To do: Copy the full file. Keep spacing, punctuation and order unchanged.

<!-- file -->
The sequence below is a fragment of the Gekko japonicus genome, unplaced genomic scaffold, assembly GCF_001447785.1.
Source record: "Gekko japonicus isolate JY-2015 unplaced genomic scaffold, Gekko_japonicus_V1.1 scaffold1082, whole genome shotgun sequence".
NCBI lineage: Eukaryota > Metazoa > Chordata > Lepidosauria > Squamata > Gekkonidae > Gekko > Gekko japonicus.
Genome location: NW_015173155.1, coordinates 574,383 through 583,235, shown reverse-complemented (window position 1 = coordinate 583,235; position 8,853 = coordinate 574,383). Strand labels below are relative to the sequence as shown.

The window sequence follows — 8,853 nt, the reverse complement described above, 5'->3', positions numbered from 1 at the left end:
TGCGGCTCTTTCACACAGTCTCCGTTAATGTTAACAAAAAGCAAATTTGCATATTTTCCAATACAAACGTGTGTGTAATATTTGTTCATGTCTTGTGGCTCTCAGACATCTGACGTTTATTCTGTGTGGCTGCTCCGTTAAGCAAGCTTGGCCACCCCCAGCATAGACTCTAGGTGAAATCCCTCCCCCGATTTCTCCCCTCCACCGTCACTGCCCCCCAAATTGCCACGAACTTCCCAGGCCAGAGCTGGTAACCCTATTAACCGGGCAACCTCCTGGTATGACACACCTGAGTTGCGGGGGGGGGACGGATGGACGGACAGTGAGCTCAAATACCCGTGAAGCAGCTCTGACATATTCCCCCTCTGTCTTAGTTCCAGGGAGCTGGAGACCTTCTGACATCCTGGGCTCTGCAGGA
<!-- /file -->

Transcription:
The sequence below is a fragment of the Gekko japonicus genome, unplaced genomic scaffold, assembly GCF_001447785.1.
Source record: "Gekko japonicus isolate JY-2015 unplaced genomic scaffold, Gekko_japonicus_V1.1 scaffold1082, whole genome shotgun sequence".
NCBI lineage: Eukaryota > Metazoa > Chordata > Lepidosauria > Squamata > Gekkonidae > Gekko > Gekko japonicus.
Genome location: NW_015173155.1, coordinates 574,383 through 583,235, shown reverse-complemented (window position 1 = coordinate 583,235; position 8,853 = coordinate 574,383). Strand labels below are relative to the sequence as shown.

The window sequence follows — 8,853 nt, the reverse complement described above, 5'->3', positions numbered from 1 at the left end:
TGCGGCTCTTTCACACAGTCTCCGTTAATGTTAACAAAAAGCAAATTTGCATATTTTCCAATACAAACGTGTGTGTAATATTTGTTCATGTCTTGTGGCTCTCAGACATCTGACGTTTATTCTGTGTGGCTGCTCCGTTAAGCAAGCTTGGCCACCCCCAGCATAGACTCTAGGTGAAATCCCTCCCCCGATTTCTCCCCTCCACCGTCACTGCCCCCCAAATTGCCACGAACTTCCCAGGCCAGAGCTGGTAACCCTATTAACCGGGCAACCTCCTGGTATGACACACCTGAGTTGCGGGGGGGGGACGGATGGACGGACAGTGAGCTCAAATACCCGTGAAGCAGCTCTGACATATTCCCCCTCTGTCTTAGTTCCAGGGAGCTGGAGACCTTCTGACATCCTGGGCTCTGCAGGA